Darrin Rose / Fraser Young Winter Garden Theatre, Toronto ON, February 7

Darrin Rose / Fraser Young Winter Garden Theatre, Toronto ON, February 7
6
If there's one word to describe Darrin Rose's show on Saturday (February 7) night, it's the word "vanilla." Dressed in a standard suit, genial in nature and offering clean observational jokes, Rose never pushed boundaries nor presented anything especially unique. He simply delivered innocuous humour for the common denominator, much like his opener Fraser Young, and left the audience satisfied just enough to justify the ticket prices.
 
Before analyzing the show in depth, it's worthy to note that the monotony of the show was not due to the fact that the material was clean and broadly appealing — after all, comics such as John Mulaney and Jim Gaffigan have proven that it is possible to be both and still be hysterical. The issue with the comedians on this night was that their personality seldom came through in their comedy, and thus a good deal of their material was unmemorable.
 
Although Rose began the show with some delightful riffs about the theatre, his performance quickly settled into mediocrity. His bit about his fear of dogs was understandable but barely elicited a few chuckles, and his jokes about the miscellaneous trivia he knows from the "A" volume of the encyclopaedia was pretty funny, but forgettable. Similarly, his material about his older brother was enjoyable, but wasn't good enough to be his closer.
 
Likewise, opener Fraser Young was bland. Over the course of his set, he performed an unexciting bit about how he lives in a partially gated community, recounted a dull narrative about staying in a hospital waiting room for hours only to find out he had strained a muscle, and told an unexceptional anecdote about the time he left a barbecue on for a few days. Having said that, Young's optimism in the face of the quiet crowd was admirable.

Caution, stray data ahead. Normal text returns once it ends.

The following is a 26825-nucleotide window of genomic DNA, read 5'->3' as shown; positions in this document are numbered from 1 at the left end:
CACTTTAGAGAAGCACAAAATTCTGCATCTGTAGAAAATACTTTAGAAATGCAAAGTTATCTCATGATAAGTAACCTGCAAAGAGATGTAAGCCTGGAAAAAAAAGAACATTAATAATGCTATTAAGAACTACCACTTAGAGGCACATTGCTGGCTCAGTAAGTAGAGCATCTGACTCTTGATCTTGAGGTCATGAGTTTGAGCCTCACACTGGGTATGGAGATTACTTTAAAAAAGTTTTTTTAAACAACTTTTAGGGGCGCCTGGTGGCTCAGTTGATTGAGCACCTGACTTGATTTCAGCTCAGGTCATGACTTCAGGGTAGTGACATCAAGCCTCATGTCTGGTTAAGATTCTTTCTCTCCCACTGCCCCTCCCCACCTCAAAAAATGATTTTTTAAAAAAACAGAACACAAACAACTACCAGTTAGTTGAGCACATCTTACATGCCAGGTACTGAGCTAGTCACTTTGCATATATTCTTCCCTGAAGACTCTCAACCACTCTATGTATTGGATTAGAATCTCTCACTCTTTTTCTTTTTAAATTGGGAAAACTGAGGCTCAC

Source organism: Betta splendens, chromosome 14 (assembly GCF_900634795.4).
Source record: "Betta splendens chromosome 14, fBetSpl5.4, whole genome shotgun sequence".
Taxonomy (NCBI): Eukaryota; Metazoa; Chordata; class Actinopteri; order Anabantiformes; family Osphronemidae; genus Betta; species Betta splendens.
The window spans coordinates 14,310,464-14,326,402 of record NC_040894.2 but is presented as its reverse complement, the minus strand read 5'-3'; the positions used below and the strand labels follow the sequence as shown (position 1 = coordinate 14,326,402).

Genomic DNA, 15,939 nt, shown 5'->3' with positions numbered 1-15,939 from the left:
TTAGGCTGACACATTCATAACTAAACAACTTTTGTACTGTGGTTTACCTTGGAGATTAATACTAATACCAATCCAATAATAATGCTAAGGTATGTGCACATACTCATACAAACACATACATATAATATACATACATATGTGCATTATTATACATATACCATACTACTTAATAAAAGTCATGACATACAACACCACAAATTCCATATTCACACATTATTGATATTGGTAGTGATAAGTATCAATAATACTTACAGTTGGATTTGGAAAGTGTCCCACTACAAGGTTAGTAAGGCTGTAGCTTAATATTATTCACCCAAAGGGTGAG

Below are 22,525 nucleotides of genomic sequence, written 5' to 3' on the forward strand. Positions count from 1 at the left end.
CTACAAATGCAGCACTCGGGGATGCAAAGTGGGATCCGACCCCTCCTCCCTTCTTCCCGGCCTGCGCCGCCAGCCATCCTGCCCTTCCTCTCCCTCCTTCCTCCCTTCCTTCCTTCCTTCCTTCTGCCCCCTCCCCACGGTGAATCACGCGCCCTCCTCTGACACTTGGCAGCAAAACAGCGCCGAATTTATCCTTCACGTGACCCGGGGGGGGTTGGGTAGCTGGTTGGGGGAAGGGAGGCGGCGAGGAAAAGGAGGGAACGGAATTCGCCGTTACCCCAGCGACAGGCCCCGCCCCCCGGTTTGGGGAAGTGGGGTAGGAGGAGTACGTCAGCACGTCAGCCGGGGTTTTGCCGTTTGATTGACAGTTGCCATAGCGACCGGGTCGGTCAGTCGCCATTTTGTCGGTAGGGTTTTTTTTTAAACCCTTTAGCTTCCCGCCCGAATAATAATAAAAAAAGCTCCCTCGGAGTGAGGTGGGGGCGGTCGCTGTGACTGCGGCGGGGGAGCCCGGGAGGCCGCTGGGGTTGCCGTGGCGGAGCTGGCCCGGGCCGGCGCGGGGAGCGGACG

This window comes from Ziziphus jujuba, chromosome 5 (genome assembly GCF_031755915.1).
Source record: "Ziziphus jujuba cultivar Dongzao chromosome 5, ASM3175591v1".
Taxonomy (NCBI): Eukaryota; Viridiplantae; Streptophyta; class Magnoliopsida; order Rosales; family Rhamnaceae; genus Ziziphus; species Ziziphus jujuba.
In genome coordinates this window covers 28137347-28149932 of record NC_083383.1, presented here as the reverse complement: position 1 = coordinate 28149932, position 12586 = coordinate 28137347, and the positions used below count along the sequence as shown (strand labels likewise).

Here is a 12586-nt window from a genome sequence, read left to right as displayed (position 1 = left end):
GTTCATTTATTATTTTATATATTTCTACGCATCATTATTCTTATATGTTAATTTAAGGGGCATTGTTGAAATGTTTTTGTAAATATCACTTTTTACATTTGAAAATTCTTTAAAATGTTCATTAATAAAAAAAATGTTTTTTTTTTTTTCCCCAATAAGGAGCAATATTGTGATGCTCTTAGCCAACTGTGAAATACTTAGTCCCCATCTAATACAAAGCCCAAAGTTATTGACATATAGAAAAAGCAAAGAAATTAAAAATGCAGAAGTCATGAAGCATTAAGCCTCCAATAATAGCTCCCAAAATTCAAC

Fortunately, the show wasn't completely unremarkable. Rose's fantastic crowd work provided many of the night's high points. His improvised bit about an audience member's love life based on her loud and untimely scream was playful and sharp, and the way he responded to someone yelling that he was attractive was comical. Moreover, when someone yelled, "I love your shirt" after Rose said "I love you" as part of his material about the awkwardness of reciprocating declarations of affection, Rose dealt with it quickly and hilariously.
 
In addition, Darrin Rose's anecdotes about his feisty mother who believed in "street justice" were excellent, and his throwaway line about how he looked like Jason Sudeikis was great. Lastly, although it could have been more vivid, Rose's joke about considering if he would cut off his fingers for insurance money was very funny. Nonetheless, these highlights didn't prevent this show from being anything more than ordinary.